Amelia Mayne lives with her parents, Jo and Keith, and her two sisters. Jo writes about Amelia’s diagnosis and how Amelia has exceeded all expectations in her first three years…

“I was 13 weeks pregnant when the call came; the call that changed the way I look at the world; the call that shaped my future. That call was the one that told me I had a 1:138 chance of having a baby with Down’s syndrome. We were offered a termination or CVS. I cried lots, I Googled lots and I went into denial. It wasn’t happening to me, not to my family. My life was perfect so they must have it wrong. If I ignore it, it may go away.Amelia2

So that’s what we did. We ignored that little statistic and carried on in our perfect little bubble. At our 20 week scan the sonographer took all the appropriate measurements and told us we were having a girl and to go wait in the waiting room for our pictures. I just knew then that something wasn’t quite right. A nurse went into a counselling suite to the side of us – I knew it was for us. We were told “your baby girl has shortened femurs, a soft marker for DS”. I heard the words ‘urgent scan’ and ‘fetal medicine unit tomorrow’. The rest was a fog.

The next day, after no sleep, we trooped along to the LGI where I was scanned again and told our baby girl was globally small. Could be any number of things but combined with everything else very likely to be Down’s syndrome. Did we want an amniocentesis? Did you know you can still terminate at this stage? I said no and no thanks and went away with my scan, pictures and broke down in tears. We decided that if that’s what life was dealing us, then so be it.

We were introduced to a mutual friend whose daughter has Down’s syndrome and it was at that point I knew it would be okay either way. Four months later and with an extremely swift labour Amelia Hope Mayne entered the world. She had breathing difficulties, due to swallowing meconium and was in distress, so was resuscitated and whipped away to the intensive care.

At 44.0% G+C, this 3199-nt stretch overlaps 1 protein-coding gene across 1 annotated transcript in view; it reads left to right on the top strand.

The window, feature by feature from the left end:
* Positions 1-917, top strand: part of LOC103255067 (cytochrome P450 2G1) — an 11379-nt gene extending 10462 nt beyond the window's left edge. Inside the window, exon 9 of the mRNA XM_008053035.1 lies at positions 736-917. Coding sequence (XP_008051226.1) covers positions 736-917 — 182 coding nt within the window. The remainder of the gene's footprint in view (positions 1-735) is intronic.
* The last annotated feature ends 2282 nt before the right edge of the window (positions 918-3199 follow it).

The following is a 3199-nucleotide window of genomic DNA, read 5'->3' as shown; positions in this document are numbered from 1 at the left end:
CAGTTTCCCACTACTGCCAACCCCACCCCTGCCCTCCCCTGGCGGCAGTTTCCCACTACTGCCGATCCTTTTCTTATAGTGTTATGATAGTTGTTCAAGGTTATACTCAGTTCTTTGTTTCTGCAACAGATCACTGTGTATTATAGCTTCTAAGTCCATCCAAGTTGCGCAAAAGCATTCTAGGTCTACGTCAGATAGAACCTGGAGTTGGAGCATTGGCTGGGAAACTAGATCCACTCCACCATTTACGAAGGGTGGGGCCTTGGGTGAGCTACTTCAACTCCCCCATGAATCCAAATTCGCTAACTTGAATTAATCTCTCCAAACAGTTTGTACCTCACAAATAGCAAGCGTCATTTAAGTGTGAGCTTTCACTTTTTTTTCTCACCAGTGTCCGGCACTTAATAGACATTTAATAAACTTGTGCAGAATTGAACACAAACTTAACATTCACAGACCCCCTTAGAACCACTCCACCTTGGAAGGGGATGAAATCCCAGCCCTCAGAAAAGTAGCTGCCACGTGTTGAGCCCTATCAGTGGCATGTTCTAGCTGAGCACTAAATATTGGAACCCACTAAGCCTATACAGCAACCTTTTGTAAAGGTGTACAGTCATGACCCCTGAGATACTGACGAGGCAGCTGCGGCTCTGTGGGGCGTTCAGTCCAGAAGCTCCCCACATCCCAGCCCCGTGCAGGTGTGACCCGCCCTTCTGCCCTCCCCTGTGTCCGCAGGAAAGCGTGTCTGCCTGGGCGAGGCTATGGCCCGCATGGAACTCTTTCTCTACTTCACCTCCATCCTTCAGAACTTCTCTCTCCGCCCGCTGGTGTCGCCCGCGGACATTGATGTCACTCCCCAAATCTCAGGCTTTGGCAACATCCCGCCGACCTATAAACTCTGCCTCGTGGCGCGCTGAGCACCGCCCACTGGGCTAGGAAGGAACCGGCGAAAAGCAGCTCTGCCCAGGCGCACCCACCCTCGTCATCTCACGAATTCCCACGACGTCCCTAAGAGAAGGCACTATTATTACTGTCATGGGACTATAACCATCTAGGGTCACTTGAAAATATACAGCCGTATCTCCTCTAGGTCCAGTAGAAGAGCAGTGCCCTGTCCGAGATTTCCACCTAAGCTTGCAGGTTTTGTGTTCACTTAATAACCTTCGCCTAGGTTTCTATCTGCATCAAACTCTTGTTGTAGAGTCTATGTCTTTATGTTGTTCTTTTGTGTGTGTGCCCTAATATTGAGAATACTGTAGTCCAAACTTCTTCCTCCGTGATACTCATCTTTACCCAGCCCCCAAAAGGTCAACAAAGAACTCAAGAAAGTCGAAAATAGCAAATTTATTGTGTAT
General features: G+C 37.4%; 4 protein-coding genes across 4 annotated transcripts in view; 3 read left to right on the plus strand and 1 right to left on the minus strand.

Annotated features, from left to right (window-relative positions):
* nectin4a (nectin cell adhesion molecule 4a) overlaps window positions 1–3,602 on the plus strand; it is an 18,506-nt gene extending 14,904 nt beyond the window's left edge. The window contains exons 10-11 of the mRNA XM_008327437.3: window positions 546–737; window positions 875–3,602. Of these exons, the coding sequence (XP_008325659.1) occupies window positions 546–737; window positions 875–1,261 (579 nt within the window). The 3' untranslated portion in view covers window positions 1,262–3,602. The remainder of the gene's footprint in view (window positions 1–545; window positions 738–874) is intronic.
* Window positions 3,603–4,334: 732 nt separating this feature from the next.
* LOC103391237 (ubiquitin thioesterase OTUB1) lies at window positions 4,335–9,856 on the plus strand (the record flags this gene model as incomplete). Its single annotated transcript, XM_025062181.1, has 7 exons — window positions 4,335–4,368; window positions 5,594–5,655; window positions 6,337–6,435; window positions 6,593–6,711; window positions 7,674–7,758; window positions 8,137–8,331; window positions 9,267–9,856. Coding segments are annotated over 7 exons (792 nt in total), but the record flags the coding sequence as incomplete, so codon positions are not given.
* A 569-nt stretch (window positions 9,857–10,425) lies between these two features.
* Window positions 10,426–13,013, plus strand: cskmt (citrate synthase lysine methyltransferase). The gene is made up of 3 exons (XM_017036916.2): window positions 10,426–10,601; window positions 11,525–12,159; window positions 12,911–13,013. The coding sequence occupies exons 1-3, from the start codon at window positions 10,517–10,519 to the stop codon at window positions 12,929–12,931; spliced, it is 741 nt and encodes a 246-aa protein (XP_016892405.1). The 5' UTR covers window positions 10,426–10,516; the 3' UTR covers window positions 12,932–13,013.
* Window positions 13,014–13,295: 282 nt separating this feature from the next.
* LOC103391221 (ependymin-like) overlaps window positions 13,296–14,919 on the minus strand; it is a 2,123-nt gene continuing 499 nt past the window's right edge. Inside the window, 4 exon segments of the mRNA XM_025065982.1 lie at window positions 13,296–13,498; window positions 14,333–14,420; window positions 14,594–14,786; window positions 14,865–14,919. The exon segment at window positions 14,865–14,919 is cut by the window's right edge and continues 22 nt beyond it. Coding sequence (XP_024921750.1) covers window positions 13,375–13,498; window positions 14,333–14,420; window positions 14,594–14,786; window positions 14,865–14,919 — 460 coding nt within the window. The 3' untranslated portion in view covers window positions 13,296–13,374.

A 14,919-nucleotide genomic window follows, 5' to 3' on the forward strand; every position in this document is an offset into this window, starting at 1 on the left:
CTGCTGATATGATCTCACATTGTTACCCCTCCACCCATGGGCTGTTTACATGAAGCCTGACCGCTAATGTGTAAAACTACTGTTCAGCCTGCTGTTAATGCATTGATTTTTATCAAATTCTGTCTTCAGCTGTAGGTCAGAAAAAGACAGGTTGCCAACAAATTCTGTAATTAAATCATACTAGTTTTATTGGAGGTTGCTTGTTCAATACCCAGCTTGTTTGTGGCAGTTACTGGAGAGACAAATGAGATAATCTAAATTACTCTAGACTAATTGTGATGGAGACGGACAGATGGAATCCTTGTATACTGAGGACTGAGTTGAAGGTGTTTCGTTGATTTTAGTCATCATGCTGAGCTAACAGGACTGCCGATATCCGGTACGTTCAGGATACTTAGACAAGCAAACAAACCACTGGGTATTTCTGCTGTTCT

Amelia5Three hours later a consultant came to see us and said she has some typical features of Down’s syndrome; but we can’t be sure so we have taken blood samples and sent them away for karyotyping. I hadn’t even seen her at this point. It was assumed that because we had carried on with the pregnancy, despite markers, that we would be okay with a head round the door approach to diagnosis. My world crumbled a little, but I held on as nothing was yet set in stone.

Twenty minutes later we made our introductions. As I stared at my baby daughter in her incubator, covered in wires and tubes, she opened her big blue eyes and gazed at me. I fell in love. I spent every waking minute with my husband by her side. Twenty-four hours later a team of consultants, doctors, student midwives and nurses entered intensive care and pulled a privacy screen round us. We were told in front of three other families that our baby definitely had Down’s syndrome, was that okay? I said “no” and walked away sobbing. The look of pity in the other families’ eyes was almost unbearable.

Later that day a midwife sent the Bounty photographer away, as we wouldn’t want any photographs of our baby, she didn’t think! Amelia was discharged a week later and we went home to begin our new lives together.Amelia1

At three years old, Amelia isn’t anything like what consultant described that she would be. Amelia is a million times removed from the picture of negativity that the consultant created to us in words. She is amazing, funny, clever, tenacious, curious, loves Peppa Pig and is mainly age appropriate.

Yes she is hard work and yes at times I get sad; not because of her but because of all the small-minded people and professionals out there who use outdated terminology and negativity to describe her. She isn’t Down’s syndrome, she has Down’s syndrome. She is Amelia and she isn’t to be limited. She can do anything she wants to in her own time. I hope this will change people’s perspectives and make our society more inclusive for Amelia and everyone with Down’s syndrome. Diversity and equality – two simple words to help shape my daughter’s future in society.”